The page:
Your handy guide to everything spring in Fairfax County!
Check out all the things to do in May.
Welcome spring by visiting our gardens.
Catch a show at Fairfax County's newest performance hall.
Wolf Trap's summer concert tickets are on sale now!
It's festival season here in Northern Virginia!
Find a pet-friendly spot in Fairfax County!
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Looking for a hotel in a specific area? Use our handy hotel map!
Next happy hour? Try some of the local breweries & brewpubs!
Find outdoor dining at your favorite restaurants this summer!
From K-BBQ to double-fried chicken, enjoy the DC region's unofficial "Koreatown."
Fly to Fairfax County!
From metro stations to hotels to attractions, find the map you need most.
Carry all there is to see and do right in the palm of your hand.
Explore some of the many sites and attractions in the Washington, DC region virtually to help you plan your trip.
From Civil War battlefields to DC monuments, here's your guide to the area.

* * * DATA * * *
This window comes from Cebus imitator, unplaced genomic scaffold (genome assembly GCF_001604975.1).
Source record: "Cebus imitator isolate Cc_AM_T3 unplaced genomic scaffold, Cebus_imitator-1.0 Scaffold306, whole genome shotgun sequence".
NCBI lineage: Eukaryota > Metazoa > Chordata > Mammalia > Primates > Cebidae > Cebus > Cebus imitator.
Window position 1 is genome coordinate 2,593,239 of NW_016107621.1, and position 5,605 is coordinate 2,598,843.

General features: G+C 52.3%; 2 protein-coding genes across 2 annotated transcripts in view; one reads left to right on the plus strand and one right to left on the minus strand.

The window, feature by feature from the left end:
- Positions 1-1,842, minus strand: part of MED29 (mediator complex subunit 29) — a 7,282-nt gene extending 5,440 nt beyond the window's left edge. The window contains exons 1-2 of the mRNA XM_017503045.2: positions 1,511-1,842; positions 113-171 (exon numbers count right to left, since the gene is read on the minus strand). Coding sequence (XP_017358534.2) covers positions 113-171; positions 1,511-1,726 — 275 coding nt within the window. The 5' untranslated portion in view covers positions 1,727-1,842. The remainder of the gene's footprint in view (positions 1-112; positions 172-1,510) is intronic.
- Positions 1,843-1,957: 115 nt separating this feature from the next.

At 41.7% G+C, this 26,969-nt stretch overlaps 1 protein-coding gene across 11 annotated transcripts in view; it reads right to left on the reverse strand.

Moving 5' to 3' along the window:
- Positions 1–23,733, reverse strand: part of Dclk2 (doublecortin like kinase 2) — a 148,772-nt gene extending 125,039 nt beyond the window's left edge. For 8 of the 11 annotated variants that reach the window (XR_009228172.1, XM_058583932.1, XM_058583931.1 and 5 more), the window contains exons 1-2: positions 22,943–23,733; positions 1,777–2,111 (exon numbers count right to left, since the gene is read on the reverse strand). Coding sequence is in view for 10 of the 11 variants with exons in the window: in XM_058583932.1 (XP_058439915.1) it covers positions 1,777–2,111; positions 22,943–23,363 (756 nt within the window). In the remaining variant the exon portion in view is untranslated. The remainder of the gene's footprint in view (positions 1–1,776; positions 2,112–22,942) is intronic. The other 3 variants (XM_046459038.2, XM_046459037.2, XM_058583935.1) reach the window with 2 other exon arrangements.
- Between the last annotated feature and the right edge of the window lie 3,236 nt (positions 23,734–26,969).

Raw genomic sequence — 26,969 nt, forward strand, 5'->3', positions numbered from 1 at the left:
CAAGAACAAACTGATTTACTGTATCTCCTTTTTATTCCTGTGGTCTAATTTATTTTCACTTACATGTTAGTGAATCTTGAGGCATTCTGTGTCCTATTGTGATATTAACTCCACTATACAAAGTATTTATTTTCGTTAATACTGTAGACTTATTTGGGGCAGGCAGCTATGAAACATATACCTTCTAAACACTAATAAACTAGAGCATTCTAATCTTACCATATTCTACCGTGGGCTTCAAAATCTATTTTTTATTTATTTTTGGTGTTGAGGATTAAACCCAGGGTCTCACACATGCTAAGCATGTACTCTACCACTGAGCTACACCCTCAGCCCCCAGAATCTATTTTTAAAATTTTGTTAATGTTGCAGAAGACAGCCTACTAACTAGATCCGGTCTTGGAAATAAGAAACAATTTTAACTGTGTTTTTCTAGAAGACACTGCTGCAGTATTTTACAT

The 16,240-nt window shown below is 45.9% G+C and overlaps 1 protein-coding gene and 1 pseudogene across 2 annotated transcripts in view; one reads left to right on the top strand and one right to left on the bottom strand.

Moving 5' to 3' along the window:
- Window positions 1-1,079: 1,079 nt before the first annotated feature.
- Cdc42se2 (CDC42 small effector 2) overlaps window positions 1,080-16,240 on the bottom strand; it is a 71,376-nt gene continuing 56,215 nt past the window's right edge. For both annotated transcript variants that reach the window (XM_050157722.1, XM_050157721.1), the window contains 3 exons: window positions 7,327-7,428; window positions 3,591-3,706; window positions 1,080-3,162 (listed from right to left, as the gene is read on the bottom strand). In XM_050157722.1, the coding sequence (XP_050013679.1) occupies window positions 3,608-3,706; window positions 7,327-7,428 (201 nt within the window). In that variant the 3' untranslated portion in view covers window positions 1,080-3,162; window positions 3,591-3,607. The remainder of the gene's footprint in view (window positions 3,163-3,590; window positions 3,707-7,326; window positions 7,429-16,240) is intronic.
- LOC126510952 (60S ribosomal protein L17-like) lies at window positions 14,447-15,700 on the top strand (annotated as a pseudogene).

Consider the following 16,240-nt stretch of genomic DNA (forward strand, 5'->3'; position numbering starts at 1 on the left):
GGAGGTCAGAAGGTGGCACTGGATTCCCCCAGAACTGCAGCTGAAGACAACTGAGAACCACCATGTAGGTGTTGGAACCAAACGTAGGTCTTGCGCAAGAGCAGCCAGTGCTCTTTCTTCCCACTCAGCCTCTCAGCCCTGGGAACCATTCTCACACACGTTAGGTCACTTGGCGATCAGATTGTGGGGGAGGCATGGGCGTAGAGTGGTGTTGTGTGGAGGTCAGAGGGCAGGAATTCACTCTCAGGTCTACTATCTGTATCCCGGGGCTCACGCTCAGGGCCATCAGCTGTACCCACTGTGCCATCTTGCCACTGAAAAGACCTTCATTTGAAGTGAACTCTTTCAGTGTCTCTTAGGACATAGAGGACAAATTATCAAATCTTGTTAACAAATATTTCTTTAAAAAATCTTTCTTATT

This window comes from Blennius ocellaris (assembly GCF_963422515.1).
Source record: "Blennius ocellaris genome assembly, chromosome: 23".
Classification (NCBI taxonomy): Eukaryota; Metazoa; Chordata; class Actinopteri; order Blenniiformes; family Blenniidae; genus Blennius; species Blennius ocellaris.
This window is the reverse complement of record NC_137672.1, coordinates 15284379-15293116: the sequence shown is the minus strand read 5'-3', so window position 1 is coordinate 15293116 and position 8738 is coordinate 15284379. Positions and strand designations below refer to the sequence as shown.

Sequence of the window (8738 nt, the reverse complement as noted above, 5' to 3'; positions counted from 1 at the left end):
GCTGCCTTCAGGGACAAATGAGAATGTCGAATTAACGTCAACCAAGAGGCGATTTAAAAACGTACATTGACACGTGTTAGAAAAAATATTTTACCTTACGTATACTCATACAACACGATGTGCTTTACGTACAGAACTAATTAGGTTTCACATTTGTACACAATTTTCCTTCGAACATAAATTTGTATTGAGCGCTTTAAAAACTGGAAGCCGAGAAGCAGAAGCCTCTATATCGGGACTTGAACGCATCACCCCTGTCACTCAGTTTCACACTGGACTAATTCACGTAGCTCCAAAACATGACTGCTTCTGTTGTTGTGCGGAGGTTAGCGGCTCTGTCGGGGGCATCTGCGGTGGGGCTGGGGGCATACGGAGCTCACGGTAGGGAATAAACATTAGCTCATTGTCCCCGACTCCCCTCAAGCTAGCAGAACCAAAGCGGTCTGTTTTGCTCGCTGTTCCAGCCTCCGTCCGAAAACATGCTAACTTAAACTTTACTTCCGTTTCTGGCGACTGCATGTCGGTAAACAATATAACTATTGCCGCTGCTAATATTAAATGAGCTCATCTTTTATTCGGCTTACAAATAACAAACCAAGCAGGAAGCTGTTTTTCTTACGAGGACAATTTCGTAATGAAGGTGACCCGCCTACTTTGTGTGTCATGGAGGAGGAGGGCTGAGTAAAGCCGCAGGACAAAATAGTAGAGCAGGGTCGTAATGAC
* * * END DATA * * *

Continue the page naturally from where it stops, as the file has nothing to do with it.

The urban center of Fairfax County, Tysons is a destination of its own.
Devereux Station/Clifton - Civil War

The Civil War Ends…
Fairfax County Rebuilds 

By 1864, the major battles of the Civil War were taking place away from Fairfax County and raids by the Confederate ranger, Col. John S. Mosby, were also on the decline. Gen. Ulysses S. Grant came east to assume command of all Union armies, including the Army of the Potomac, and pursued a more aggressive campaign to end the war. The surrender of Gen. Robert E. Lee at Appomattox on April 9, 1865, and the assassination of Abraham Lincoln days later on April 15, plunged both sides of the conflict into deep mourning.

Now that the war over, county residents faced the daunting task of rebuilding their farms, businesses and lives. Some areas in the county appeared untouched, but many others were stripped bare, with dwellings, fences and trees burned as fuel over the course of the war and farms picked clean by marauding troops.